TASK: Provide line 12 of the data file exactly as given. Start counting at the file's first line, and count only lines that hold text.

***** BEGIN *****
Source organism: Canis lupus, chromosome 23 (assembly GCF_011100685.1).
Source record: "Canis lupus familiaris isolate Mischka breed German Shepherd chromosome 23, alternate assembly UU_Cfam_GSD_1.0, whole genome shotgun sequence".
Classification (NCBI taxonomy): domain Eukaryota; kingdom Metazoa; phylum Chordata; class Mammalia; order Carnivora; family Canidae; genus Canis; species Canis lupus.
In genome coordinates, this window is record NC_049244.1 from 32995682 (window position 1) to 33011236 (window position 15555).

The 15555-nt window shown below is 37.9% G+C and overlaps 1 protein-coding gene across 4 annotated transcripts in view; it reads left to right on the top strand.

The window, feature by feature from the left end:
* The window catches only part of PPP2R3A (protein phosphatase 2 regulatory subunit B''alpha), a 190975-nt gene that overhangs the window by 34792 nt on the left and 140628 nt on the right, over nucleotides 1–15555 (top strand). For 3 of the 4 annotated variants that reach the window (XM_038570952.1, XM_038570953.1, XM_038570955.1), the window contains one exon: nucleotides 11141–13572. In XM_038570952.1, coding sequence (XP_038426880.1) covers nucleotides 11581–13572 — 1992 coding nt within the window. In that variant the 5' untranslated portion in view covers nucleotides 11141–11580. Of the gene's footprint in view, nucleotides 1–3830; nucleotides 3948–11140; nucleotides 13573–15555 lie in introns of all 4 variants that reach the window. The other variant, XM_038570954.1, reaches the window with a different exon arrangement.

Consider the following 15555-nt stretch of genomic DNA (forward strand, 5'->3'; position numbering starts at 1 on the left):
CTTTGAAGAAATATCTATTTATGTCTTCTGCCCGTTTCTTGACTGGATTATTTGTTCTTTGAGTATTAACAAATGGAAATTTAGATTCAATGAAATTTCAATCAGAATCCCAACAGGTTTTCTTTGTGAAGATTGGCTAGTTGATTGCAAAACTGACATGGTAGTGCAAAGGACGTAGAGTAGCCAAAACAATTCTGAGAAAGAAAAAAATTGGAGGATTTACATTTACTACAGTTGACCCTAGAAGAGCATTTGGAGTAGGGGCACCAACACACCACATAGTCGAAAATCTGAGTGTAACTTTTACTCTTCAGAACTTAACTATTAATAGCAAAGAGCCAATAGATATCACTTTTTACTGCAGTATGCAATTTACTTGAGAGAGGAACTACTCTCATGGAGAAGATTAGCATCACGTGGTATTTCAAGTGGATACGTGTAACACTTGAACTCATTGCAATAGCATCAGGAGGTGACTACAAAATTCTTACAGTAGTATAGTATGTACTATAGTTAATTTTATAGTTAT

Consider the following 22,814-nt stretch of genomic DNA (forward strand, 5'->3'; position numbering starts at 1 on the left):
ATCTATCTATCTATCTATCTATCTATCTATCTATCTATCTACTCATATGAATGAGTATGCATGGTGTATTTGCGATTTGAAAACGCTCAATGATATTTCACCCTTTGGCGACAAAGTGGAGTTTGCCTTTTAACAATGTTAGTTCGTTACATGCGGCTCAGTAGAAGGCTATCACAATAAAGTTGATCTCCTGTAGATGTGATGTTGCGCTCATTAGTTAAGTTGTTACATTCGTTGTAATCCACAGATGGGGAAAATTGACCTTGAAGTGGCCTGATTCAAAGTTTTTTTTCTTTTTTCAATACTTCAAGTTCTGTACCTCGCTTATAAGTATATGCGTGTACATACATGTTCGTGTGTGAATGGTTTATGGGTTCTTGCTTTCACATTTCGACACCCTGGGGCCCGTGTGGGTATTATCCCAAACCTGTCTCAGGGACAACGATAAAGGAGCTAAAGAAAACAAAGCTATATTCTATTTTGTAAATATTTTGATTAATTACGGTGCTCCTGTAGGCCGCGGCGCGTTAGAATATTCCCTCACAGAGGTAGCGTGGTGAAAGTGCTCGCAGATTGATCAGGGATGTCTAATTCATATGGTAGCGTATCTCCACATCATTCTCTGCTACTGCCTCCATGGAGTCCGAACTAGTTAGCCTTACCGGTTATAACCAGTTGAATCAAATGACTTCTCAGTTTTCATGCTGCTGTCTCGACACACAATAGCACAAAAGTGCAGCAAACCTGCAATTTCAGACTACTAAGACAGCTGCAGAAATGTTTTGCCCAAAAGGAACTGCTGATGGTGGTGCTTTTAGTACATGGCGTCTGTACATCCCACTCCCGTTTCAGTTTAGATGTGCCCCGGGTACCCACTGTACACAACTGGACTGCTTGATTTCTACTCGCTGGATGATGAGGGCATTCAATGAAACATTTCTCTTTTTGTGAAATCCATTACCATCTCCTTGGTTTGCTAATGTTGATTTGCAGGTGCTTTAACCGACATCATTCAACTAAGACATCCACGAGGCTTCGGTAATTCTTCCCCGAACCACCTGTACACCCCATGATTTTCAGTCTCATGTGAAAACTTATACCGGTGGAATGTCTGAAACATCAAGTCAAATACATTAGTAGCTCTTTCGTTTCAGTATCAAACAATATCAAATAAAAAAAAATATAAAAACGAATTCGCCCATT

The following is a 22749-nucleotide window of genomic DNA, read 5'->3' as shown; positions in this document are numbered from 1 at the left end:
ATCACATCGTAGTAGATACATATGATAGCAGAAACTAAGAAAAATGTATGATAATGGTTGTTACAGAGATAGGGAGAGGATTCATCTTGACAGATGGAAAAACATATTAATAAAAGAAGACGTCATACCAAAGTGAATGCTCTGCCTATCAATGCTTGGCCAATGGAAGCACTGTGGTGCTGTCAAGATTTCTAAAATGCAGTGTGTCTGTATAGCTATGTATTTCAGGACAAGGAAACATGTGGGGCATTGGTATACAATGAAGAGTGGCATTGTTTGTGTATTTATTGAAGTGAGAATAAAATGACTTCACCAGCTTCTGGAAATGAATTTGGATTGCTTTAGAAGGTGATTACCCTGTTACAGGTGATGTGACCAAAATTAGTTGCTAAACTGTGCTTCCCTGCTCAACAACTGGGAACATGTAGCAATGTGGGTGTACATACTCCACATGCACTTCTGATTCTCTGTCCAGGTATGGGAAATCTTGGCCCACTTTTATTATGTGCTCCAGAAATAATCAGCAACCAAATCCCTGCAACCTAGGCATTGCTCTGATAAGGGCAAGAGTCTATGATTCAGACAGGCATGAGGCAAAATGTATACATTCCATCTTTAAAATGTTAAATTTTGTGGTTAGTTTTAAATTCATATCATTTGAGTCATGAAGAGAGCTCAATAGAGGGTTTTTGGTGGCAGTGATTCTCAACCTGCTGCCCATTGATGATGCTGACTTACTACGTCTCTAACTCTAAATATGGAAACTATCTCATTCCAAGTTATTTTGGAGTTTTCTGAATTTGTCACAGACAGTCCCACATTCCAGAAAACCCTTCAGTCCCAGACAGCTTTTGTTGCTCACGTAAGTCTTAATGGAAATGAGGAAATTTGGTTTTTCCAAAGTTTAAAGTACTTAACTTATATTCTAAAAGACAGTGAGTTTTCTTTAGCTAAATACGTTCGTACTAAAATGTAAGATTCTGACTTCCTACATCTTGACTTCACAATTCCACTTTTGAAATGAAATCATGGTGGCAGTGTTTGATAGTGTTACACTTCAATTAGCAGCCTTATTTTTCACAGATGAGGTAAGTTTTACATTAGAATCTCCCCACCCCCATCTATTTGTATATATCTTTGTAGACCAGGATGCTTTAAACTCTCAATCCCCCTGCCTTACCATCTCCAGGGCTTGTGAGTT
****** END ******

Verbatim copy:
The following is a 22749-nucleotide window of genomic DNA, read 5'->3' as shown; positions in this document are numbered from 1 at the left end: